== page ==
The Montana Senate Judiciary Committee today voted 7 to 5 against Sen. Greg Hinkle’s bill (SB 116), that would have revoked the right of terminally ill patients to request aid in dying from their physicians. A bipartisan group of lawmakers – Sens. Augare (D), Blewett (D), Jent (D), Larsen (D), Moss (D), Peterson (R) and Vincent (R) – voted against the measure. The committee heeded testimony from doctors, patients, family members, hospice nurses and clergy, and its vote was consistent with the official positions of both the Montana Medical Association and the National Association of Social Workers Montana Chapter. The committee’s vote leaves responsibility to develop the standard of care for aid in dying with Montana’s medical community.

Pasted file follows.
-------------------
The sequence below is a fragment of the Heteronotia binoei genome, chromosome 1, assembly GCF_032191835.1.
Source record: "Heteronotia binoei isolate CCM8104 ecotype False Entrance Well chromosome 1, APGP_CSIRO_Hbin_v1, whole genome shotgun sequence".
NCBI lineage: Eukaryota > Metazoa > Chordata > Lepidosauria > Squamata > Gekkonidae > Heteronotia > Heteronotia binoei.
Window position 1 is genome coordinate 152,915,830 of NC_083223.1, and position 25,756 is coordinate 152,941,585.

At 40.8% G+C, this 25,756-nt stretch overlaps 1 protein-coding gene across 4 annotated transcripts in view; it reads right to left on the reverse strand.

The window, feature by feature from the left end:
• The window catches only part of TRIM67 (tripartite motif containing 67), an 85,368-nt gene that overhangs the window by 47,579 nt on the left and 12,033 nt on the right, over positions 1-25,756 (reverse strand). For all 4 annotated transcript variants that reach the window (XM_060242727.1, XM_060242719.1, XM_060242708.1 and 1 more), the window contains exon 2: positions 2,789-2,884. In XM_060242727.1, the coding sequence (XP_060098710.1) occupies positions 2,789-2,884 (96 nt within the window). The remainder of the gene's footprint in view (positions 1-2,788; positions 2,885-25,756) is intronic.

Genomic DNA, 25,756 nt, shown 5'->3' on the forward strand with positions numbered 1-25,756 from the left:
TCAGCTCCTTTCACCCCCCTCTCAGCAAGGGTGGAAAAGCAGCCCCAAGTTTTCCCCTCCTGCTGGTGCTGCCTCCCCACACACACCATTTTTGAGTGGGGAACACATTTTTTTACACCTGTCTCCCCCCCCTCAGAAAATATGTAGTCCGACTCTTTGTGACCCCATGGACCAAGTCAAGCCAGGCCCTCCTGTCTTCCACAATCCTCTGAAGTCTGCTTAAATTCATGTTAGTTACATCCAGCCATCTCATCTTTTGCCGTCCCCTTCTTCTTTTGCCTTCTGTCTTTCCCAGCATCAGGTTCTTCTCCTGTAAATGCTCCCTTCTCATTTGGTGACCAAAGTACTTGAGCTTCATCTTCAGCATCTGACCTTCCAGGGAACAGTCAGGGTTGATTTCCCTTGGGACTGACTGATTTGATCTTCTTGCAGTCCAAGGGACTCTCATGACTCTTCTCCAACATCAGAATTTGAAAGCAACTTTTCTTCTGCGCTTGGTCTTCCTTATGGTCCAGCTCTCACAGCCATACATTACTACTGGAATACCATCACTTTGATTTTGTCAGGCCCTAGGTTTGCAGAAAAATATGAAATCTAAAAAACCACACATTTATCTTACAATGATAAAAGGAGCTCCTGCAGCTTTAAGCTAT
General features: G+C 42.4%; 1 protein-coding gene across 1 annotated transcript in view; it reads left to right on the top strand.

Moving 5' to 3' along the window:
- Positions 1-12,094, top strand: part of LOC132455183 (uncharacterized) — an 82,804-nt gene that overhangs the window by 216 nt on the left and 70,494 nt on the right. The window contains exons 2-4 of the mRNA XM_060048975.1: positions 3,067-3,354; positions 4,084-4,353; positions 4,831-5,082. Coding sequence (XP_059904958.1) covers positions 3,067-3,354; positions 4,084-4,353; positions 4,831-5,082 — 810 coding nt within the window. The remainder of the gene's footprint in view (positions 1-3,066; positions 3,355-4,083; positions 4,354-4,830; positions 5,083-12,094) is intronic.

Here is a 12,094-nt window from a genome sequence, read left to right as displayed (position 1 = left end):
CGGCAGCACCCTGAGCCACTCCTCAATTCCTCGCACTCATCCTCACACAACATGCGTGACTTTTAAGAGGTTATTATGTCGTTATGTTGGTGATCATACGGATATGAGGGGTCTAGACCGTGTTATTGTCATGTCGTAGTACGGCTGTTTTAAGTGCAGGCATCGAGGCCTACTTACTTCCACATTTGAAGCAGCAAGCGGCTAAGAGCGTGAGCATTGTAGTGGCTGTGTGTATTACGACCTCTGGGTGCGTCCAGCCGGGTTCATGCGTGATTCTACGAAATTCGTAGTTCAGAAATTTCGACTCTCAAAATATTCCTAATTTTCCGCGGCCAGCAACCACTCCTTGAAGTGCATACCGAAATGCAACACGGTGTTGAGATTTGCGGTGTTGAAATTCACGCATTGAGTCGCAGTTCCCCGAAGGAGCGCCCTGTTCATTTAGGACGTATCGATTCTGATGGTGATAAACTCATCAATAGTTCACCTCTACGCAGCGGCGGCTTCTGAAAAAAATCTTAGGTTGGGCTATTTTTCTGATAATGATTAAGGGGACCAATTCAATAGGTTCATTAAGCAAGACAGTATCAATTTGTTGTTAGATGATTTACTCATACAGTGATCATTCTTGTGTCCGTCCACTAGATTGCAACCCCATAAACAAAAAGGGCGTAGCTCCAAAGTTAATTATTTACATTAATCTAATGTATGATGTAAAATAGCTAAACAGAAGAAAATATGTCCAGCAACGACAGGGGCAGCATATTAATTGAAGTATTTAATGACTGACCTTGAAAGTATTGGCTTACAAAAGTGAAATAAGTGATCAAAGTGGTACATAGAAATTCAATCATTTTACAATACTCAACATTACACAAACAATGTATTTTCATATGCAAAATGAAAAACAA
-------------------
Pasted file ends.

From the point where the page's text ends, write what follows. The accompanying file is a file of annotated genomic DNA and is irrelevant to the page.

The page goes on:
The Montana Supreme Court on December 31, 2009, in Baxter v. Montana, recognized that the statutes empowering patients to direct their end-of-life care, even when decisions may advance the time of death, reflect public policy in favor of patient autonomy. The court ruling recognizes that it is the public policy of Montana to protect the choice of competent dying patients to choose aid in dying, and makes clear that there is no basis to prosecute physicians who provide it. Today’s vote leaves that ruling intact.